Workers' Compensation is a statutory insurance program for injured workers to collect benefits while they are unable to work or are permanently injured due to a work-related injury. This program has no bearing on fault, so if the injured worker was the cause of the injury, he or she can still collect benefits.
The damages available in a Workers' Compensation Claim are limited. Some of the damages are past, present and future medical expenses, lost wages, temporary disability payments and compensation for the workers' impairment to work in the future. Pain and suffering is not a recovery that can be collected in a worker's compensation claim.
The Workers' Compensation claim is the exclusive remedy against the employer. This means the injured worker cannot sue the employer in civil court for injuries sustained during the course of the employment. There are a few exceptions where the employer may be sued, but they are limited.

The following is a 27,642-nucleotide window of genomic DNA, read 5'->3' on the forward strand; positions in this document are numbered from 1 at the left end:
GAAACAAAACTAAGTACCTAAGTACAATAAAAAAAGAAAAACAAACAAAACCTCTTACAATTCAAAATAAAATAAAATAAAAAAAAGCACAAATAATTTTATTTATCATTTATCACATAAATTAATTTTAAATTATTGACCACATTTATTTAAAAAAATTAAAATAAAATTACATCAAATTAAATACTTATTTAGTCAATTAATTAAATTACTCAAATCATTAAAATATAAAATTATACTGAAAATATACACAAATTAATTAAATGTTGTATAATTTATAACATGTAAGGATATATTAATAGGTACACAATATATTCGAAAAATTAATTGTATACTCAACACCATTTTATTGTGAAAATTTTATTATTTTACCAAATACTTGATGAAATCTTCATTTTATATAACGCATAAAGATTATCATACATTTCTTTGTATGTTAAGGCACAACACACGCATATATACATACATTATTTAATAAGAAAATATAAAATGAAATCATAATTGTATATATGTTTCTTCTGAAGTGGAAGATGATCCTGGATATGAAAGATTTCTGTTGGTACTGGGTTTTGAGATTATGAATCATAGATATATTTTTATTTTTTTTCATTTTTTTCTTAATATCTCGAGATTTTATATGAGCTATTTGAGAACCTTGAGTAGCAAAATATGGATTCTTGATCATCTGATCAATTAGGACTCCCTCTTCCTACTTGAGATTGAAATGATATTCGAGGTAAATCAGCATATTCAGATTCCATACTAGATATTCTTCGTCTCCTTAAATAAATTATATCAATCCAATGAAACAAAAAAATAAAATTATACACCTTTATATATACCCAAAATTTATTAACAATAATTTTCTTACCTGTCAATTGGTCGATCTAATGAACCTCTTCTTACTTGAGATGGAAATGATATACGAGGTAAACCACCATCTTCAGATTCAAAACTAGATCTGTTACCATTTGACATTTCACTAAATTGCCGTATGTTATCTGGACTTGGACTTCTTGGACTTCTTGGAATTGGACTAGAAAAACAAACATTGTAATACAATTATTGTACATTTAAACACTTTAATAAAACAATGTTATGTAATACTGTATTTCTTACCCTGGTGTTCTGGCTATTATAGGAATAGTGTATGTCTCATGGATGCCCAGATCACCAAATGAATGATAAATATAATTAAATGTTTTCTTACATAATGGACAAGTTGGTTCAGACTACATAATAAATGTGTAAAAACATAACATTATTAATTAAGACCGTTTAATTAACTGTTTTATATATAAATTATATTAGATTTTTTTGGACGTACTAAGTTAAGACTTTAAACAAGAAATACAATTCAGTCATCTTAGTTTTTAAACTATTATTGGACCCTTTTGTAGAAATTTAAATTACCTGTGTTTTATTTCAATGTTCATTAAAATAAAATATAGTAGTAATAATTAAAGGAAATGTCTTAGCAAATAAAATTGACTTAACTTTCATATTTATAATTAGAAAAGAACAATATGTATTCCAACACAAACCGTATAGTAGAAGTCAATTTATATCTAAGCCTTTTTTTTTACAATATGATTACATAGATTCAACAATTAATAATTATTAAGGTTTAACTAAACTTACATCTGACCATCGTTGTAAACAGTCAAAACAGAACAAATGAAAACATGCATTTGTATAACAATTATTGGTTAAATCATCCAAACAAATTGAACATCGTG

Despite this exclusive remedy, in most situations an injured worker may bring a civil lawsuit against another person or entity that caused the injuries while also proceeding with a Workers' Compensation claim. For example, if the worker was operating a motor vehicle and was struck from behind by another driver and injured, the injured worker may file a Workers' Compensation claim because the injuries were sustained during the course of the injured workers' employment. The injured worker is also permitted to file a claim with the other driver's insurance company and if it cannot be settled, a civil lawsuit against the other driver can be filed.
The Workers' Compensation insurance carrier will likely claim it is entitled to be reimbursed from any proceeds the injured worker recovers from the other driver or the other driver's insurance company. In certain situations this is correct. The rules regarding reimbursement are complicated and should be handled by an attorney.
Additionally, the Workers' Compensation statutes are lengthy and complicated. If you have been injured while in the course of your employment, contact the Law Office of Milton S. Goff, III for a FREE Consultation.
The information contained in these web pages are for general informational purposes only and do not constitute legal advice or a contractual agreement to represent any potential client. The information represents the most current trends in the law and may change at any given period of time. To assure the most accurate information is obtained you should contact an attorney.